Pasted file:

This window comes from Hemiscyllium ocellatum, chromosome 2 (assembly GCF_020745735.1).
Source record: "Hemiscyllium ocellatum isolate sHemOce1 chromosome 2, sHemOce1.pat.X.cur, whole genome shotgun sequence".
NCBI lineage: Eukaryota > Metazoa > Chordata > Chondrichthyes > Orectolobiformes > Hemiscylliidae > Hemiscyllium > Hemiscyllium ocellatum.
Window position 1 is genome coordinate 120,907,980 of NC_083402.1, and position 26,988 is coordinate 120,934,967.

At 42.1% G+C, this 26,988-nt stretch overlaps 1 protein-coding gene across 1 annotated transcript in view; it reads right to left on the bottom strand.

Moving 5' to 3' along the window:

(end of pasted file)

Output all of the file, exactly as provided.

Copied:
This window comes from Hemiscyllium ocellatum, chromosome 2 (assembly GCF_020745735.1).
Source record: "Hemiscyllium ocellatum isolate sHemOce1 chromosome 2, sHemOce1.pat.X.cur, whole genome shotgun sequence".
NCBI lineage: Eukaryota > Metazoa > Chordata > Chondrichthyes > Orectolobiformes > Hemiscylliidae > Hemiscyllium > Hemiscyllium ocellatum.
Window position 1 is genome coordinate 120,907,980 of NC_083402.1, and position 26,988 is coordinate 120,934,967.

At 42.1% G+C, this 26,988-nt stretch overlaps 1 protein-coding gene across 1 annotated transcript in view; it reads right to left on the bottom strand.

Moving 5' to 3' along the window: